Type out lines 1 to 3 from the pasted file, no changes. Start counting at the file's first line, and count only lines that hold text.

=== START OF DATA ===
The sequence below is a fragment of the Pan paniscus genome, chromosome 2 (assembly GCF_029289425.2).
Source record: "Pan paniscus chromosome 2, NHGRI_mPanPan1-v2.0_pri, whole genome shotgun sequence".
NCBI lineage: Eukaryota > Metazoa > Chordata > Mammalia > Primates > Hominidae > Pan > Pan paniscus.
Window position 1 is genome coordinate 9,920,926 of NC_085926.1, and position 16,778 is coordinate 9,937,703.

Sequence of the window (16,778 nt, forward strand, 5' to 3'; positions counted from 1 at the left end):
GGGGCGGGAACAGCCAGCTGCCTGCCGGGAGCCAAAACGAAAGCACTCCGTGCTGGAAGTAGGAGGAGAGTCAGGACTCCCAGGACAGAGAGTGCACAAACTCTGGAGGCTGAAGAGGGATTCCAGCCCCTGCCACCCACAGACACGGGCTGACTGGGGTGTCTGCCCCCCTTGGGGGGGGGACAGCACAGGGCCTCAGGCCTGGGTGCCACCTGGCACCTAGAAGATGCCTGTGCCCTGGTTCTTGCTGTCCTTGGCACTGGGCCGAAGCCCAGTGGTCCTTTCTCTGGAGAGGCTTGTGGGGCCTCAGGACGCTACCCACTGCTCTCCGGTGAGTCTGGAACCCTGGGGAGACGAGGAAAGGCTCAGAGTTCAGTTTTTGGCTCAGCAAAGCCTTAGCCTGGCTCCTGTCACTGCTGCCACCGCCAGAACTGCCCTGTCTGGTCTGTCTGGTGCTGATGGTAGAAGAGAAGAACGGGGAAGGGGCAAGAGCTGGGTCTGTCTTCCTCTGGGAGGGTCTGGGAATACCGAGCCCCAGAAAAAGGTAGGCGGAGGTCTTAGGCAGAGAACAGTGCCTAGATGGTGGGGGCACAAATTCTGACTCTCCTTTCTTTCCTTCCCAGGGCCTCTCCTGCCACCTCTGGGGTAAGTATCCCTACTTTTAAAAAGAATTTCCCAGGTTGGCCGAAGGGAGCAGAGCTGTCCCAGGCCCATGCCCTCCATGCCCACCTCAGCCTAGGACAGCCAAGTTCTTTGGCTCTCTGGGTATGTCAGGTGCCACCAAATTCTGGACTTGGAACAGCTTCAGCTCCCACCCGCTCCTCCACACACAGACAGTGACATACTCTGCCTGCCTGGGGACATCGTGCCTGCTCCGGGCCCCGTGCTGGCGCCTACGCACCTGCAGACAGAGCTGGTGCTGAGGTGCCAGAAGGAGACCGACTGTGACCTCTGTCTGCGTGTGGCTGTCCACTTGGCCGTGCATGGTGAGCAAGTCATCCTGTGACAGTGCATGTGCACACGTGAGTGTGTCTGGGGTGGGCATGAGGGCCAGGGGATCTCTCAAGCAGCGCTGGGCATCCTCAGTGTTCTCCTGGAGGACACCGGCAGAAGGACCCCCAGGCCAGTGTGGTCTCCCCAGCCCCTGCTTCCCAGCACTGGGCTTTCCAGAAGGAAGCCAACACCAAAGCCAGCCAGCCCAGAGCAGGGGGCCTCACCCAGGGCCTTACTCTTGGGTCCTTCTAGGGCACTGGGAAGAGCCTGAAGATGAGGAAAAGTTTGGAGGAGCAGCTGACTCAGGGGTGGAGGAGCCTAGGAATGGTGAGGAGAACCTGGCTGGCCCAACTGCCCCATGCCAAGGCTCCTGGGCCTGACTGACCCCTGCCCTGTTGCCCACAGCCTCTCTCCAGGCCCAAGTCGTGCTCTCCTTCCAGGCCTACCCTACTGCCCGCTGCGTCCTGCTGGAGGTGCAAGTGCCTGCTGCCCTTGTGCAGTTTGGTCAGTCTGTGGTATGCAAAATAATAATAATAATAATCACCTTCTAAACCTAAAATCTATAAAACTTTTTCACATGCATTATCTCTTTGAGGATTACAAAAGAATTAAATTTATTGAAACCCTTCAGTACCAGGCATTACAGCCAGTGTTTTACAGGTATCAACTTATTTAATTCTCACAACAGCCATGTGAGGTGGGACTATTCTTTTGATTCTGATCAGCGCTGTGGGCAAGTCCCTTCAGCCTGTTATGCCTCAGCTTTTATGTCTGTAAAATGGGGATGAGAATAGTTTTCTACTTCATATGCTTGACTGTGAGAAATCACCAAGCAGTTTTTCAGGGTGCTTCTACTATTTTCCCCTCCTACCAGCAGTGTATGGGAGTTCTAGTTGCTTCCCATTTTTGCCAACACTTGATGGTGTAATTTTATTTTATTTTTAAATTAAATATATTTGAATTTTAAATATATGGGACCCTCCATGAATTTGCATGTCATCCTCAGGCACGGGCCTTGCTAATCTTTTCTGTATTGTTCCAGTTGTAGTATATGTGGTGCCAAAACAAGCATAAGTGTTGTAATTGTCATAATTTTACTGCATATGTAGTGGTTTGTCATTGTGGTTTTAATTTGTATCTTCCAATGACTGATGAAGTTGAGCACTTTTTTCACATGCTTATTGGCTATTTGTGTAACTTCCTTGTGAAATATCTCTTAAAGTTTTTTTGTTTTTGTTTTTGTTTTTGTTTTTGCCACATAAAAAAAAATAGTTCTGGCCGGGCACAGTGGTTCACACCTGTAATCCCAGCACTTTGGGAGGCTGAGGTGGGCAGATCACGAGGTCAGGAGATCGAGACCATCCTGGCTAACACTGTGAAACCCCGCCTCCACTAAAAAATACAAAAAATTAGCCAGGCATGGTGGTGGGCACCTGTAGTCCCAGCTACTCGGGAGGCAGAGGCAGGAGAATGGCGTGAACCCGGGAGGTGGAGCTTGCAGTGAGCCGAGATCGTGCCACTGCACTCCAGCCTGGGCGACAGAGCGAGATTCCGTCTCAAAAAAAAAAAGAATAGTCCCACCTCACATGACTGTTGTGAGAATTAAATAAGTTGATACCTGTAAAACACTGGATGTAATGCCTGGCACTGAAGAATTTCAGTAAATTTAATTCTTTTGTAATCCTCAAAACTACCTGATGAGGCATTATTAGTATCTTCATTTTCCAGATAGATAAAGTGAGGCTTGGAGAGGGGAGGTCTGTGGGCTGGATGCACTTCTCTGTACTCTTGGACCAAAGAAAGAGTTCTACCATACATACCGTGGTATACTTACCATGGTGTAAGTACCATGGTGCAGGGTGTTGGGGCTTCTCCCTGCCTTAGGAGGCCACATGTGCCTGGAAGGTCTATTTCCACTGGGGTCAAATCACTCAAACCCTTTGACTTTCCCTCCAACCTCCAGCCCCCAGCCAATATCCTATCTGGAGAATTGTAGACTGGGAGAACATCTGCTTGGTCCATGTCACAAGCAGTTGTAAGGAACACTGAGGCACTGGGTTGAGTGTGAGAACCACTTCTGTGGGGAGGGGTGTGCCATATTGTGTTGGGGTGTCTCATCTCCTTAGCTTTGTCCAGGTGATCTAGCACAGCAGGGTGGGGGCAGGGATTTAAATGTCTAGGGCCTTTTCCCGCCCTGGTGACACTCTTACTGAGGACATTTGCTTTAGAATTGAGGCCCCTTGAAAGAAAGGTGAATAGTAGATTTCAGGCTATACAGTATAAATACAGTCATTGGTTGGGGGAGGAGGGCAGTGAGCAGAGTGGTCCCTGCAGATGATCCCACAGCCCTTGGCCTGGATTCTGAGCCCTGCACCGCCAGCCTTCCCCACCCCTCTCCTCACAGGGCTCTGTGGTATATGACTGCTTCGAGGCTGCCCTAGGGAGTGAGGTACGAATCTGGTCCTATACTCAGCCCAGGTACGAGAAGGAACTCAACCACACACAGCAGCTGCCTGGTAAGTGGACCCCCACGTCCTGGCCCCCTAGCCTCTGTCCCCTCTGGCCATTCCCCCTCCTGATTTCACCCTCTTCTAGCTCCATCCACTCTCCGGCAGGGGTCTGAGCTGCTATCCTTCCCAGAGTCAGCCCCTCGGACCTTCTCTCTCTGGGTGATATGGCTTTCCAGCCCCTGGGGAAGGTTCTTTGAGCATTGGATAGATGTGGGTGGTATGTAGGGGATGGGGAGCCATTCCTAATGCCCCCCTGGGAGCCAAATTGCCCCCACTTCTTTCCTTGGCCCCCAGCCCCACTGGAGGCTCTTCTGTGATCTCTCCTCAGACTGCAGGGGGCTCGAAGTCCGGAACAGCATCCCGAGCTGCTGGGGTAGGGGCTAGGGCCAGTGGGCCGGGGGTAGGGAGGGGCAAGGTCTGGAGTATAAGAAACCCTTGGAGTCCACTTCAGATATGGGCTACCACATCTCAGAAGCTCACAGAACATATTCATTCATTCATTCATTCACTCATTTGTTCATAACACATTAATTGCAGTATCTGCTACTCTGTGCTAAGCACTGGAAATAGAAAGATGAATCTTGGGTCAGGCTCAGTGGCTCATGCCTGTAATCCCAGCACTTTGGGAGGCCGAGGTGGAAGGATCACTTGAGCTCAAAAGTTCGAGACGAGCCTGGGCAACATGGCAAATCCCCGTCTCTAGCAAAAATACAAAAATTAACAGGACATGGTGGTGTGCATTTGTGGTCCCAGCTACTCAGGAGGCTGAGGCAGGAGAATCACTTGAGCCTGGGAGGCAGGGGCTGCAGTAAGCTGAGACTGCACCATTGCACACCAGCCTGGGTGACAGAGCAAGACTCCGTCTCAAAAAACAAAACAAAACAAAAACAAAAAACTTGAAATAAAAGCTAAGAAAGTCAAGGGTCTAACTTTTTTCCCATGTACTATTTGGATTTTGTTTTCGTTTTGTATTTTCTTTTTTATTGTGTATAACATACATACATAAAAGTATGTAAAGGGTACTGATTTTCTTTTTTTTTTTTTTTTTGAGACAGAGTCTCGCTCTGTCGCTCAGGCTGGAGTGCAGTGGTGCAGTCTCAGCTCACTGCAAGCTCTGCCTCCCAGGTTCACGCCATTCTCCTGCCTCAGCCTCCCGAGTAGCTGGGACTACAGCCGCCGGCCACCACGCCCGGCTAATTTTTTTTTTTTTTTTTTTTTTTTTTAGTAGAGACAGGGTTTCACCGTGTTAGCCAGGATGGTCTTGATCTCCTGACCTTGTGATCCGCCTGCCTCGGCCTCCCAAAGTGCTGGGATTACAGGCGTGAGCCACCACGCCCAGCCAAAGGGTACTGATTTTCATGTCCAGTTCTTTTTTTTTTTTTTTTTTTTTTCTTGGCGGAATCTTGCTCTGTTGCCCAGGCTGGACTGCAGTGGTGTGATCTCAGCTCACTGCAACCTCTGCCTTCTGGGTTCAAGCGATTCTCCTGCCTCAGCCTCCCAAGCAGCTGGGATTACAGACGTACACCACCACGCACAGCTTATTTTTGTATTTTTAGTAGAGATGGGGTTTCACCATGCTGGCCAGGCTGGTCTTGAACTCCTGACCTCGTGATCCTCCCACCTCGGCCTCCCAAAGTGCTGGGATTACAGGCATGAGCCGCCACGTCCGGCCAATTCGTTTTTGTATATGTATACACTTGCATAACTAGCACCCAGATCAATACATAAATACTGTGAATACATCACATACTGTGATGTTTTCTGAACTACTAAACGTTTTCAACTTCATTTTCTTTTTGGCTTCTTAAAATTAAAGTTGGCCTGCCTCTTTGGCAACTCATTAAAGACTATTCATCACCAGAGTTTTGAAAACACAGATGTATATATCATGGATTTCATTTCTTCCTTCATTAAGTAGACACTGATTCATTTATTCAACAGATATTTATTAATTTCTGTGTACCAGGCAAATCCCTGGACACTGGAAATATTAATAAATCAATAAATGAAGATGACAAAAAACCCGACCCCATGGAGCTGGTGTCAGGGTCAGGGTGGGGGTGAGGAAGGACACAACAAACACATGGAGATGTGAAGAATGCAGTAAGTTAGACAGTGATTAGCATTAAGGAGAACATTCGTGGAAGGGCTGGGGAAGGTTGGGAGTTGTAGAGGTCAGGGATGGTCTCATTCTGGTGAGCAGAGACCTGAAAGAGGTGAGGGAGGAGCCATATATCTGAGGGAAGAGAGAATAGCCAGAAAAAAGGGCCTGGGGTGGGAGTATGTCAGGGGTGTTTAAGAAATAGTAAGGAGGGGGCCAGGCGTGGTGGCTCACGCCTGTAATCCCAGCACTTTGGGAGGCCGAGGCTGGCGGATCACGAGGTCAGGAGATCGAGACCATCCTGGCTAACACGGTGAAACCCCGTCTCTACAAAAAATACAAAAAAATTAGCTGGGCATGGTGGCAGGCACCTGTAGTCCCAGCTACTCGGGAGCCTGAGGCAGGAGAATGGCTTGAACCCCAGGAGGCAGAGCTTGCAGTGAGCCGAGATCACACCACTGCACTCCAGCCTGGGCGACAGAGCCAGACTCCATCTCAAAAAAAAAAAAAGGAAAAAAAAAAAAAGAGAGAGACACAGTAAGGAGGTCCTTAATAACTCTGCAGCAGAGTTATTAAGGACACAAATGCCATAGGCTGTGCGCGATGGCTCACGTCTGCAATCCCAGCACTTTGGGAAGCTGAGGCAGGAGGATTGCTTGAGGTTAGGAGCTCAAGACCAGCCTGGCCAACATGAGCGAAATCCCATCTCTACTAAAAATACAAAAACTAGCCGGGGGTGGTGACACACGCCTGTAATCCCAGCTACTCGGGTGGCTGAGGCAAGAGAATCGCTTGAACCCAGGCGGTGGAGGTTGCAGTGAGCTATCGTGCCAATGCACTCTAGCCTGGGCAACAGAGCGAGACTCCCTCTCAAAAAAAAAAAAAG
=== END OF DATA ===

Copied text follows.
The sequence below is a fragment of the Pan paniscus genome, chromosome 2 (assembly GCF_029289425.2).
Source record: "Pan paniscus chromosome 2, NHGRI_mPanPan1-v2.0_pri, whole genome shotgun sequence".
NCBI lineage: Eukaryota > Metazoa > Chordata > Mammalia > Primates > Hominidae > Pan > Pan paniscus.